“No,” I said. “Fair point. But what about Budgie? I know he’s good, but communism-toppling good?”
“Wait and see,” said LaShawn. The kettle whistled. “And remember, it’s not just Budgie. He’s co-writing.”
“Oh yeah. Dave Dobbyn’s… niece?”
“Yeah, niece,” said LaShawn. He sat back down with a fresh mug of coffee.
“And how is she going to get into the prison?”
“She’s already there.”
“She’s been there three months. Got locked away for writing a song disparaging the Glorious Leader.”
“Yeah. It was something like this…”
LaShawn went on to sing the song Annette Dobbyn wrote. It was more of a dirty limerick really, describing the Glorious Leader doing certain unsavoury things in a place you would not expect. It had me in tears, laughing so hard. I’d love to share it with you, but it is disturbing. Once you hear it, you can’t get the image out of your head. And I’d hate for any children to stumble upon this page and read such filth. If you really want to hear it, you could probably find it on the internet somewhere. You have been warned though.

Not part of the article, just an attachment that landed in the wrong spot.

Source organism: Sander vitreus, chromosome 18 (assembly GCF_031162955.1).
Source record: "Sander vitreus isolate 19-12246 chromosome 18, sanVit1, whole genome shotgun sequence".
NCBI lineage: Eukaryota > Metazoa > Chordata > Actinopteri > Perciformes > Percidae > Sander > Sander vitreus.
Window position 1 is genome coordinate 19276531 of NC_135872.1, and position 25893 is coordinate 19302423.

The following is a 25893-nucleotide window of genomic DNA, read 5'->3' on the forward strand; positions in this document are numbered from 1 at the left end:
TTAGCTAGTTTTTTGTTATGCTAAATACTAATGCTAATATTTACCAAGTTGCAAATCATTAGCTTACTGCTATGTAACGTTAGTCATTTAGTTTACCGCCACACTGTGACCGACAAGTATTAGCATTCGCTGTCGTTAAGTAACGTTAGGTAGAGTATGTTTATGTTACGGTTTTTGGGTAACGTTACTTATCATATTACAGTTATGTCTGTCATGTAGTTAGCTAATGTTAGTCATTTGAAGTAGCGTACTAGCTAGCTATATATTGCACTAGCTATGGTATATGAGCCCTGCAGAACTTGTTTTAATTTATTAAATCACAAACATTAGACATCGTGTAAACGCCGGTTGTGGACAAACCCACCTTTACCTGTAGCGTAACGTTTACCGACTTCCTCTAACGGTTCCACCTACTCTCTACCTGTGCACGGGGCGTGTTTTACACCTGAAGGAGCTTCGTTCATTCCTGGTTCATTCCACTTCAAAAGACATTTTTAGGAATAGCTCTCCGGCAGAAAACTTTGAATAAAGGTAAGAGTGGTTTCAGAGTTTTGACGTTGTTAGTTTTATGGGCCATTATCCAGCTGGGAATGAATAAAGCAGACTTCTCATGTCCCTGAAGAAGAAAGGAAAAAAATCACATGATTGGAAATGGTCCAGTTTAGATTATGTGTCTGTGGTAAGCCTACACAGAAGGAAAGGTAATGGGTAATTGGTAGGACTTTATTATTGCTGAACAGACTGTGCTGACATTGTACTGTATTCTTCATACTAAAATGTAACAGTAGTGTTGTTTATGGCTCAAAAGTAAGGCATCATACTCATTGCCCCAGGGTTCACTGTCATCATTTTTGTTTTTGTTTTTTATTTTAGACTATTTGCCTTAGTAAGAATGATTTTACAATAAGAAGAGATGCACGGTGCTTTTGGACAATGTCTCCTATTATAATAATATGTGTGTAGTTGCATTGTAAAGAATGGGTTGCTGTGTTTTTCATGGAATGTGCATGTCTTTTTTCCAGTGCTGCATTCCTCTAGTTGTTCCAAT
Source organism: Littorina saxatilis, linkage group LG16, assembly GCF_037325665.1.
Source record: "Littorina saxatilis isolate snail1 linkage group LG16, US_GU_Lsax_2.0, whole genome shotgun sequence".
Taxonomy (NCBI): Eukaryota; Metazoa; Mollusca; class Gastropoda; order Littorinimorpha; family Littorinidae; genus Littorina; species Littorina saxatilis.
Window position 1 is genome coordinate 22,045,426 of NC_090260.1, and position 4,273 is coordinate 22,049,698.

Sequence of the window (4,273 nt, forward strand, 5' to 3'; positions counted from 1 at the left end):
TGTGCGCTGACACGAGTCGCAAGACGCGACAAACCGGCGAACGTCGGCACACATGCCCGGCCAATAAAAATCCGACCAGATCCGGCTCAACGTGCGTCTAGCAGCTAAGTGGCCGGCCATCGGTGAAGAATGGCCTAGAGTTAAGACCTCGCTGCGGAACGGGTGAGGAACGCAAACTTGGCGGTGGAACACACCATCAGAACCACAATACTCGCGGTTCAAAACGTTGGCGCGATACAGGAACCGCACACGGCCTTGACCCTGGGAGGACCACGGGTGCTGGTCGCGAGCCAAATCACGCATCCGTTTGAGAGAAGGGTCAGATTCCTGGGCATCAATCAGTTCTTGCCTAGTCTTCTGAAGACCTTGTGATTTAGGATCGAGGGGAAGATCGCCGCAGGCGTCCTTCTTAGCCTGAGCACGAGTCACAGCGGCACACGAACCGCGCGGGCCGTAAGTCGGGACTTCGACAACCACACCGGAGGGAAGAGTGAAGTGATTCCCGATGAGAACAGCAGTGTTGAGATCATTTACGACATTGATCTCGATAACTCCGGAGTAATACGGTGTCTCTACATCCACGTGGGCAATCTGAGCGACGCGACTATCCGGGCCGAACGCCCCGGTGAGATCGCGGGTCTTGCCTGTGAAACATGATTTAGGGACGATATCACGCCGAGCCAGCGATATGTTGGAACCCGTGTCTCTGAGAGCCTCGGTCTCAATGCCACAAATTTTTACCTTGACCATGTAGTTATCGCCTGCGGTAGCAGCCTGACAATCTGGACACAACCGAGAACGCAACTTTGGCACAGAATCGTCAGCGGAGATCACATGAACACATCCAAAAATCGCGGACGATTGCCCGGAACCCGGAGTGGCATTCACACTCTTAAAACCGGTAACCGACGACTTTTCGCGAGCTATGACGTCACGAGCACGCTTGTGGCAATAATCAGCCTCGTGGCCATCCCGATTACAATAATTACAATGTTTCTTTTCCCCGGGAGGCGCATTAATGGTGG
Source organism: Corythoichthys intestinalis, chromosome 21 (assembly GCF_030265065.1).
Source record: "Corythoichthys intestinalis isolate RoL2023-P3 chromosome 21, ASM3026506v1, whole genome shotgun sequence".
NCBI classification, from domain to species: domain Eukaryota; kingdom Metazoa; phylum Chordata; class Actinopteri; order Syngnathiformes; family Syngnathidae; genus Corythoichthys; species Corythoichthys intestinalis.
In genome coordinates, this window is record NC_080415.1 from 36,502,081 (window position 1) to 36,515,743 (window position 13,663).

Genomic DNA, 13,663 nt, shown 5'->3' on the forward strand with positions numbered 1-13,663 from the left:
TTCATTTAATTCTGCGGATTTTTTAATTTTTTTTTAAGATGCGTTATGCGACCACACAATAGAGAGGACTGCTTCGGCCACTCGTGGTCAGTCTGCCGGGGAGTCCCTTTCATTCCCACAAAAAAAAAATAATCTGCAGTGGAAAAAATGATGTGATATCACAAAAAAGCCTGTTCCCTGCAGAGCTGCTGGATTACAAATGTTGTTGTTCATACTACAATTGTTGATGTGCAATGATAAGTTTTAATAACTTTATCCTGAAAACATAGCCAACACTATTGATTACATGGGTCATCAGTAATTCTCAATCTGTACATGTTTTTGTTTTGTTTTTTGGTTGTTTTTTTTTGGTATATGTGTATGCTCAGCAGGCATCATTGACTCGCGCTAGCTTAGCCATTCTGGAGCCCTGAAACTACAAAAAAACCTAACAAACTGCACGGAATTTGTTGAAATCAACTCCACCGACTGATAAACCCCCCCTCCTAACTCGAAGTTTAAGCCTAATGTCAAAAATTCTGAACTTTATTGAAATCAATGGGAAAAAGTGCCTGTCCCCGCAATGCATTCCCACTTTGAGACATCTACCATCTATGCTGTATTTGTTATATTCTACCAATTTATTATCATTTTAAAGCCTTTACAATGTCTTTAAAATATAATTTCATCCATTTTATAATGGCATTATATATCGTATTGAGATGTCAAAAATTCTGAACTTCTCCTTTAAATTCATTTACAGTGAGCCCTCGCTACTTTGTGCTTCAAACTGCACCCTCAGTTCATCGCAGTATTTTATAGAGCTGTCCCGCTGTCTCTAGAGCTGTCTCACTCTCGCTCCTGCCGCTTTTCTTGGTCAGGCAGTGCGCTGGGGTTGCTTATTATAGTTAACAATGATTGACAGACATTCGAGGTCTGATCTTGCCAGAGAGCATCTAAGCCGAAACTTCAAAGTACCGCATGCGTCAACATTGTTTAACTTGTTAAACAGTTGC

After I wiped the tears from my face and the last laugh subsided, I said to LaShawn, “Oh man, that is a great song. I’m surprised they didn’t kill her for it.”
“Ah, well, she’s a Dobbyn—New Zealand royalty. They couldn’t just shoot her for a song.”
“I only hope she’s as good a songwriter as her uncle,” I said.
“She’s better,” said LaShawn.
“Don’t let Rory hear you say that.”
“So, do you trust our plan now?”
I nodded. “All right, you’ve convinced me. Hey, if it has a chance of freeing New Zealand of communism, I’m all for it.”
“To ending communism,” said LaShawn, raising his mug.
I grabbed my mug and raised it. “To ending communism.”
We clinked our cups together and then drank. I spat my mouthful of coffee back into the mug.
“That tastes disgusting.”